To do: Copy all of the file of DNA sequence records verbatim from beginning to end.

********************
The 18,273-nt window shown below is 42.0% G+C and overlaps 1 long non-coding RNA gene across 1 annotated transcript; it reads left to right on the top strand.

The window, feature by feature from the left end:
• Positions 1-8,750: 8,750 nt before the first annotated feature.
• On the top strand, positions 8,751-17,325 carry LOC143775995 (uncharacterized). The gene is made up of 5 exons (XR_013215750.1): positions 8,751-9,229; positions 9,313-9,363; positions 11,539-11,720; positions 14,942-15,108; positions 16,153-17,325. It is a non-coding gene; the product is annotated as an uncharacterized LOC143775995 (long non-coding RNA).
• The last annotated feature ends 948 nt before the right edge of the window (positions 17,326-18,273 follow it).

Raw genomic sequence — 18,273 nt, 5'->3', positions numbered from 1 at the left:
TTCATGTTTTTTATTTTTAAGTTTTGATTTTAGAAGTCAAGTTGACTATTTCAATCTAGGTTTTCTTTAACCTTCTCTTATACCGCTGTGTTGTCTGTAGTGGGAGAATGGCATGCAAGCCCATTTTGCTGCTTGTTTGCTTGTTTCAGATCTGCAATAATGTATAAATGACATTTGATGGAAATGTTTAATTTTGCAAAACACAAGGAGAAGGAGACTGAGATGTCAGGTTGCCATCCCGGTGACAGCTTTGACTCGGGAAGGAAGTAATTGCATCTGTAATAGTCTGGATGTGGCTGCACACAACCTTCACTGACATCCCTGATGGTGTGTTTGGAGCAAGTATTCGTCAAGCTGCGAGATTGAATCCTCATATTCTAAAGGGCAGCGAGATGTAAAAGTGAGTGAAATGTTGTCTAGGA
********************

The 18,273-nt window shown below is 42.0% G+C and overlaps 1 long non-coding RNA gene across 1 annotated transcript; it reads left to right on the top strand.

The window, feature by feature from the left end:
• Positions 1-8,750: 8,750 nt before the first annotated feature.
• On the top strand, positions 8,751-17,325 carry LOC143775995 (uncharacterized). The gene is made up of 5 exons (XR_013215750.1): positions 8,751-9,229; positions 9,313-9,363; positions 11,539-11,720; positions 14,942-15,108; positions 16,153-17,325. It is a non-coding gene; the product is annotated as an uncharacterized LOC143775995 (long non-coding RNA).
• The last annotated feature ends 948 nt before the right edge of the window (positions 17,326-18,273 follow it).

Raw genomic sequence — 18,273 nt, 5'->3', positions numbered from 1 at the left:
TTCATGTTTTTTATTTTTAAGTTTTGATTTTAGAAGTCAAGTTGACTATTTCAATCTAGGTTTTCTTTAACCTTCTCTTATACCGCTGTGTTGTCTGTAGTGGGAGAATGGCATGCAAGCCCATTTTGCTGCTTGTTTGCTTGTTTCAGATCTGCAATAATGTATAAATGACATTTGATGGAAATGTTTAATTTTGCAAAACACAAGGAGAAGGAGACTGAGATGTCAGGTTGCCATCCCGGTGACAGCTTTGACTCGGGAAGGAAGTAATTGCATCTGTAATAGTCTGGATGTGGCTGCACACAACCTTCACTGACATCCCTGATGGTGTGTTTGGAGCAAGTATTCGTCAAGCTGCGAGATTGAATCCTCATATTCTAAAGGGCAGCGAGATGTAAAAGTGAGTGAAATGTTGTCTAGGA